Prepared Foods April 26, 2005 enewsletter

Spices are rich in more than just savory compounds: They are loaded with potential disease-combating substances. A study of 27 cooking herbs from the U.S. Department of Agriculture found that most had greater antioxidant power per gram than various fruits and vegetables. Other studies show that spices often contain substances that fight inflammation and infection, inhibit cancer-causing enzymes and tumor-stimulating hormones, and slow the life cycle of cancer cells or promote their destruction.

Most of the research has been done with concentrated spices on laboratory animals or in test tubes, often with larger doses than used for cooking. Whether smaller amounts of the dried cooking spices can boost human health is not known, but here is a rundown on some of the most promising research:

Turmeric. Based on encouraging animal evidence, scientists have launched several studies in humans to test the benefits of curcumin, the substance that gives turmeric its yellow-orange color.

* Researchers at the Alzheimer's Disease Research Center at the University of California, Los Angeles, are testing curcumin's ability to treat the early stages of the disease. Studies have shown that curcumin may both inhibit and break up the accumulation of destructive proteins in the brain, a hallmark of Alzheimer's disease, and also fight the inflammation that may contribute to the condition.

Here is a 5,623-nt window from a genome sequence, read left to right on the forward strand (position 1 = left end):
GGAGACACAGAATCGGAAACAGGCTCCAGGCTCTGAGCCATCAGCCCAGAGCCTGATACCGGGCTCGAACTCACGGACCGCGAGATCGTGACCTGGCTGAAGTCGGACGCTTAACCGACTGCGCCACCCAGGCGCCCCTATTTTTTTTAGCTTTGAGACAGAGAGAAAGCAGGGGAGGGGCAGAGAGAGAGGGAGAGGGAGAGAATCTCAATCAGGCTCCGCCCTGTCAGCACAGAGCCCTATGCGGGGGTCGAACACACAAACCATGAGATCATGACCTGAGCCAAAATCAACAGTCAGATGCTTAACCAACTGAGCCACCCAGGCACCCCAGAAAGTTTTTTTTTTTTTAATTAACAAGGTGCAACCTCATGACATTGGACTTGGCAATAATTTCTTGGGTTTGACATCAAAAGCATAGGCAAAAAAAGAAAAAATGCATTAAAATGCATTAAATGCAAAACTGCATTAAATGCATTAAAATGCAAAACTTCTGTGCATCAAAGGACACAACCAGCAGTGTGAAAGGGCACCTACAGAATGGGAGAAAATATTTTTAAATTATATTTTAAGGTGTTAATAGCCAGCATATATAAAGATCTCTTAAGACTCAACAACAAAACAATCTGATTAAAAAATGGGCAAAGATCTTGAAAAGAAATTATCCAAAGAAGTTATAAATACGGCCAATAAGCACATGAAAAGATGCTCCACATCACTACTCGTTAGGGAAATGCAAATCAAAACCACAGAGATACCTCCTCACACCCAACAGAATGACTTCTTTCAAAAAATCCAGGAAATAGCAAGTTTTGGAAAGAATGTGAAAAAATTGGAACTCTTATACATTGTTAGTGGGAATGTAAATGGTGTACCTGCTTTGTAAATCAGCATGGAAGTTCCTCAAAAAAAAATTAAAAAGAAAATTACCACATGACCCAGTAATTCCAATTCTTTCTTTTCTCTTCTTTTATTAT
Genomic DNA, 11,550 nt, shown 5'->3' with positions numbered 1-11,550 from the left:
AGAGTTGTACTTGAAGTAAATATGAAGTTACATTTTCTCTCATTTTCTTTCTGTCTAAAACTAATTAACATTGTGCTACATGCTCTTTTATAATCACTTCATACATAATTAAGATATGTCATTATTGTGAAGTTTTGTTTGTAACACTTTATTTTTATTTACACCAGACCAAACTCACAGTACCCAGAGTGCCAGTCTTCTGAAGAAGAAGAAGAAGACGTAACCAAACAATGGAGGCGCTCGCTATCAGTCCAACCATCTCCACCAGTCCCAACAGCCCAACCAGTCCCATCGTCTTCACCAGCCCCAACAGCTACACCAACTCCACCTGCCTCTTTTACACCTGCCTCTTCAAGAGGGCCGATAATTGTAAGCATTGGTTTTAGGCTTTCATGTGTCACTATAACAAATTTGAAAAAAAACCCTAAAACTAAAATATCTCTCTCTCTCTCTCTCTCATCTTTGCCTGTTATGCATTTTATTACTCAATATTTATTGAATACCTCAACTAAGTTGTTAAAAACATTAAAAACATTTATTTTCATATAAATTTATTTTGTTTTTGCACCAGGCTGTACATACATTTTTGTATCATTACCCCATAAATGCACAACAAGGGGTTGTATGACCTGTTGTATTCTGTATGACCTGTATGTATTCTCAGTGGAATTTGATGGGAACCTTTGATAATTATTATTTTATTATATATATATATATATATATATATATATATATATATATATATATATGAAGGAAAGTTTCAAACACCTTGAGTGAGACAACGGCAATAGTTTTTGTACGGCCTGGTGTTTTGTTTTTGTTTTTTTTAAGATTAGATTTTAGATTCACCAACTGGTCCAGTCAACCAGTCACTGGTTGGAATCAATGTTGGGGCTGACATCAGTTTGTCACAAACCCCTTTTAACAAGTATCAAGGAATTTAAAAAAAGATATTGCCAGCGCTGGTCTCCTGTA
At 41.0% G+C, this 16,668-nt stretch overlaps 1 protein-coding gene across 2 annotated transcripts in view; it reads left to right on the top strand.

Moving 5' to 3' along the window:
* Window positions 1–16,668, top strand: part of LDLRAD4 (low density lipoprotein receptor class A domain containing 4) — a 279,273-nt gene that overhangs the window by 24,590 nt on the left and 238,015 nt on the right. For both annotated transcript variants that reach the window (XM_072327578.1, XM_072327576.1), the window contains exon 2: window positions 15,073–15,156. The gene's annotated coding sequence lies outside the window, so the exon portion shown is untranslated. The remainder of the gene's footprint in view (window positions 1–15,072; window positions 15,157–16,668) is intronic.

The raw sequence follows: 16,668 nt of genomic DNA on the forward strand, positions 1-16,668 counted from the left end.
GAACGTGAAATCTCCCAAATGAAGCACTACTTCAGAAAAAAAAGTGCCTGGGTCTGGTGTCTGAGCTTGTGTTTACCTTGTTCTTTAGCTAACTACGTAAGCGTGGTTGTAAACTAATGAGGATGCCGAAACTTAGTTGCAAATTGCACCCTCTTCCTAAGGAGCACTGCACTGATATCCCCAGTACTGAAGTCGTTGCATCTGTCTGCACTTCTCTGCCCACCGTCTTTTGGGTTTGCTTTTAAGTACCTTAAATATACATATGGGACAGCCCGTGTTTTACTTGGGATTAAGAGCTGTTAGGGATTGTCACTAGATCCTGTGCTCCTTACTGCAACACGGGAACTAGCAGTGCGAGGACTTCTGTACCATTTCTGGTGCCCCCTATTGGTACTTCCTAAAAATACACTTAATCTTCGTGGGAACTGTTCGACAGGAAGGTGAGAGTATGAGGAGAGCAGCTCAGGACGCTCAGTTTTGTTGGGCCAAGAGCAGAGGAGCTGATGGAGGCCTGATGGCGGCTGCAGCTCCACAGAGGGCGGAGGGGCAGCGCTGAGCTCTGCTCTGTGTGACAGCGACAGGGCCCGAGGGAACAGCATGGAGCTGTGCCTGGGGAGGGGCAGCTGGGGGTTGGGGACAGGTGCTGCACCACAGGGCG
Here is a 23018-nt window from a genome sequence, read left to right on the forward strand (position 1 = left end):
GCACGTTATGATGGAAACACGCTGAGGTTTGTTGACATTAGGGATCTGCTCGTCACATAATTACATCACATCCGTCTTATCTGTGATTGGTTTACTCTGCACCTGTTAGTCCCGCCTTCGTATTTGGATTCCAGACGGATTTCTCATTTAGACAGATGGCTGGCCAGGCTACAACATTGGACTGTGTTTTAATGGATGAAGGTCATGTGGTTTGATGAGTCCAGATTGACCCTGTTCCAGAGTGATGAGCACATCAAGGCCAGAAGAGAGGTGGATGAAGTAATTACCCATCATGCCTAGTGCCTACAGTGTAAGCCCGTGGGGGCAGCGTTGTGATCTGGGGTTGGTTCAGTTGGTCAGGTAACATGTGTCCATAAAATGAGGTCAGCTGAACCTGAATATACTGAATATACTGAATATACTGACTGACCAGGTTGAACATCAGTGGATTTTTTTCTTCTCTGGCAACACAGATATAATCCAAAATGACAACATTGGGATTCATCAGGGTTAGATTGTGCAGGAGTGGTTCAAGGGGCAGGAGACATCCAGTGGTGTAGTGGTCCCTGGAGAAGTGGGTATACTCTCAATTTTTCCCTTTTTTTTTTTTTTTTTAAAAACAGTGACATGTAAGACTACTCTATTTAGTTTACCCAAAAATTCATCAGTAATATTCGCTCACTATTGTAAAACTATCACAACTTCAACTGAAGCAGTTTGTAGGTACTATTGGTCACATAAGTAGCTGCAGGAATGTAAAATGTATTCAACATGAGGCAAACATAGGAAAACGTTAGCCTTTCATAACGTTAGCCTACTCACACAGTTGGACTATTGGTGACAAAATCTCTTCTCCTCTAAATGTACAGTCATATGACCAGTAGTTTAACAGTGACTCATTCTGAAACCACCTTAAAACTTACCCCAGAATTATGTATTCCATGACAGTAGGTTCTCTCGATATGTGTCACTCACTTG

* The Cystic Fibrosis Foundation is funding a clinical trial on whether curcumin can block the buildup of mucus in the digestive system of cystic fibrosis patients.

* Scientists at M.D. Anderson Cancer Center in Houston are studying curcumin as a possible treatment for multiple myeloma and pancreatic cancer, based on research showing that it may stop cancer cells from proliferating and cause malignant tumors to self-destruct.

Cinnamon. Another USDA study, this one in humans, found that consuming cinnamon for 40 days reduced blood levels of sugar and triglycerides, a potentially artery-clogging fat, by about 25%; it also cut the "bad" LDL-cholesterol level by nearly 20%. It did not take much — just under half a teaspoon per day.

Oregano. In the USDA study of antioxidants, oregano had three to 20 times more power than other culinary herbs, and more than vitamin E, too. One tablespoon of oregano has about the same antioxidant capacity as an entire apple or banana or a cup of string beans or one half cup of steamed carrots. The runner-up herbs: bay leaf, coriander, dill, rosemary, and savory.

Sage. As Alzheimer's disease progresses, the brain produces less and less acetylcholine, a crucial chemical for memory and thinking. Sage appears to inhibit the chemical's breakdown; its high antioxidant content may further help preserve cognition. A British clinical trial of two dozen healthy young adults found that sage oil taken in pill form boosted memory, alertness, and calmness. An earlier, smaller trial by British and New Zealand researchers found evidence that the oil may improve the memory and attention of people with Alzheimer's disease.